What is a bond? People seem to talk a lot about Stocks, but bonds are a bit more mysterious. It might surprise you to find out that the bond market is actually larger than the stock market. Then again, it might surprise you that you can invest in something other than a stock. More important than this fact are the most basic questions: Are bonds a good way to make money? Are they safe? What is principle and interest? Pete Andresen, Head of Investment Management at the Andresen & Associates investment firm, explains what a bond is, as well as briefly discussing what their place in your portfolio should be.
What is a bond? Essentially a bond is nothing more than a debt. Each bond consists of two parts: the principal, which is the amount being loaned, and the interest, which is the income earned on the loan. Again, and this is very important, the principal is the money that is loaned, and the interest is the money, beyond what is lent, paid back to the lender to compensate him for the risk he's taking by lending.
Example: Joe says to Frank, "Hey Frank, I need some money to start a business, how about I borrow some from you, and in 2 years I'll pay you back?"
Frank says to Joe, "Well, what's in it for me? All I see is risk."
Joe replies, "Hmm, for every 10 dollars you lend me, I'll pay you back one dollar more than you gave me each year (a.k.a. 10% interest). "
"Wow, what a compelling business deal. That seems worth the risk," says Frank. And thus a bond with a 2 year maturity is born.
If all goes well and the bond "matures" (i.e. reaches the end of the loan term), then the lender gets his money back plus he makes money from the interest. However, if the debtor cannot pay the lender back, then the bond has defaulted (i.e. all the money is lost). That is where collateral comes in -- oftentimes banks, or other issuers of loans, will make the debtor list something that can be used as insurance in case they can't pay back the money. In other words, if I put up my house as collateral on my mortgage, and I can't pay my mortgage, the bank can take my house.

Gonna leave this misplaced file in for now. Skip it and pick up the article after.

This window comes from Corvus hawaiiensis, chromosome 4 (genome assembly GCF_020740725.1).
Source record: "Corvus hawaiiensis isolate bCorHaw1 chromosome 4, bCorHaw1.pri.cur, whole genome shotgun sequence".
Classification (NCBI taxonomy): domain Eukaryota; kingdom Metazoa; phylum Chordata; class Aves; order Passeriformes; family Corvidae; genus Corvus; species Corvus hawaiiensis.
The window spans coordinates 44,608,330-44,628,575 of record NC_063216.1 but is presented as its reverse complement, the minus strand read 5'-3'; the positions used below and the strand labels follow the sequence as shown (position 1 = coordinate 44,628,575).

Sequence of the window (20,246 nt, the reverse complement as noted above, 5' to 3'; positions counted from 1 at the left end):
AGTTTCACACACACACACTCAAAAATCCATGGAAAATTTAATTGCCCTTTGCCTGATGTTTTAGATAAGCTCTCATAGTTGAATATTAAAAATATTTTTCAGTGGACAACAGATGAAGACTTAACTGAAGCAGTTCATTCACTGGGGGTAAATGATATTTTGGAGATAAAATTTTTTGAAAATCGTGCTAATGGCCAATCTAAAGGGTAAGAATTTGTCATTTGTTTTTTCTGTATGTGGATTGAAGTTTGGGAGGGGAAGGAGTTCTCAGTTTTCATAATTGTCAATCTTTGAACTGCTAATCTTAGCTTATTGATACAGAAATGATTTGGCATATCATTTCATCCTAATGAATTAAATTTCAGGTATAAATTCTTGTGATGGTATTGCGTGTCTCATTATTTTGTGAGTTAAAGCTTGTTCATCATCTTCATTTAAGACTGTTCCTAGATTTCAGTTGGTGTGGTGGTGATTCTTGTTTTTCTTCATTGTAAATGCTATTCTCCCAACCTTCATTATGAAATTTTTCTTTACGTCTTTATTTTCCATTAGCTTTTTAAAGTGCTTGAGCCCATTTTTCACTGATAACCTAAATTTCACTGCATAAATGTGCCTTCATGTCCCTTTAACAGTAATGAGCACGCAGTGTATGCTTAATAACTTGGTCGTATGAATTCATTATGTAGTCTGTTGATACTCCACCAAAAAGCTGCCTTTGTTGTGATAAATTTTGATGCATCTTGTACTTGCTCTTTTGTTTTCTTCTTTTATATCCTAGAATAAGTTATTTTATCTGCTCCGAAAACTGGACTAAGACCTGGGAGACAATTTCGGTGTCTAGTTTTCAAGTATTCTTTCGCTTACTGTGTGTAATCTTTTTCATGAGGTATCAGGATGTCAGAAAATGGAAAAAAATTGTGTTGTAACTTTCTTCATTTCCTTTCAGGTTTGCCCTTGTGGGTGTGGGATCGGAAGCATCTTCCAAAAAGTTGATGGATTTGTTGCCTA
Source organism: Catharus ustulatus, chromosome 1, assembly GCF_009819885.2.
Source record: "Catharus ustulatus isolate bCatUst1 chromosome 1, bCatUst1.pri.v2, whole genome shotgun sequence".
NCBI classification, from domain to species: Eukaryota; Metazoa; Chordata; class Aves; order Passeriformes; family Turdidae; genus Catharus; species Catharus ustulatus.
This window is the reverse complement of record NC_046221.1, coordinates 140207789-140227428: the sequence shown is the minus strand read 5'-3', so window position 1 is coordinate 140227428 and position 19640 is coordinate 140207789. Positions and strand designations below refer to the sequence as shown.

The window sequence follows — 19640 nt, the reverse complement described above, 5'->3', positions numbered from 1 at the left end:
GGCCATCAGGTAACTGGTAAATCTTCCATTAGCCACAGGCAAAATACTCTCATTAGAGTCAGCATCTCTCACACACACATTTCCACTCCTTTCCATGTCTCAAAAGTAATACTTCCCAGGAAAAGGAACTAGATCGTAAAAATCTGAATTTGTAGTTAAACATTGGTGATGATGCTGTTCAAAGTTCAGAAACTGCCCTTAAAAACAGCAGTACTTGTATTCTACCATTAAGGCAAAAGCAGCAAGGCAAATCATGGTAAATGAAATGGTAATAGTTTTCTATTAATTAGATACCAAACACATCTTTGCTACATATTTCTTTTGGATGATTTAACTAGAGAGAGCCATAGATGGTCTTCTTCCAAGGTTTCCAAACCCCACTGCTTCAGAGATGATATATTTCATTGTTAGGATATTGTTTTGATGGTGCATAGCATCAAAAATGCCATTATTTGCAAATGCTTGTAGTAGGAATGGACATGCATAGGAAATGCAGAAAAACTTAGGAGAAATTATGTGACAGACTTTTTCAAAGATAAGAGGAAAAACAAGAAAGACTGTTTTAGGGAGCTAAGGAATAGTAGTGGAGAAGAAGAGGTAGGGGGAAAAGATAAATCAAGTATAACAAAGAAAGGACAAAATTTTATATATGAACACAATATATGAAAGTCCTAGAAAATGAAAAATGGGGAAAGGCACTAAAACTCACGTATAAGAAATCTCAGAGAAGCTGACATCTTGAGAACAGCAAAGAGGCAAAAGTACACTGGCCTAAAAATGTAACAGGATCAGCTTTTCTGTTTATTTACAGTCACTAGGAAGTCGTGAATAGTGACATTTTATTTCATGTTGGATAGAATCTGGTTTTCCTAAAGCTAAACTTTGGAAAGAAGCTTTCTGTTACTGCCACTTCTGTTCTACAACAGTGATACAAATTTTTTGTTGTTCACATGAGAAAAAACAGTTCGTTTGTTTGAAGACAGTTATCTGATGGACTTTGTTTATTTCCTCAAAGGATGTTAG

Now, each bond has a "default risk rating," which, as the name suggests, is indicative of how likely it is the bond won't be paid back. If you are a thinking person, or if you like money, it isn't hard to understand that lending money to somebody who is unlikely to pay it back is a poor business proposition. But people still do it. Are these people stupid? ...Maybe, but you have to keep in mind that bonds with high default risk often have high interest rates, and many people can't resist the prospect of a quick buck, even if it means gambling with their money. It's also important to keep in mind that in the modern world there are all sorts of complicated bonds ranging from mortgages to Treasury Bills, and oftentimes the real risk of the more complicated bonds are so (over)complicated that the people selling the bond can convince people that it really isn't that bad a deal. In other words, some people are tricked into taking more risk than they should. (Ever heard of the 2008 Financial Panic?)
Long story short, bonds are IOU's. If you're going to lend someone money in order to make money, we think it's better to play it safe -- especially through mutual funds, but THAT, my reader, is a subject for another day.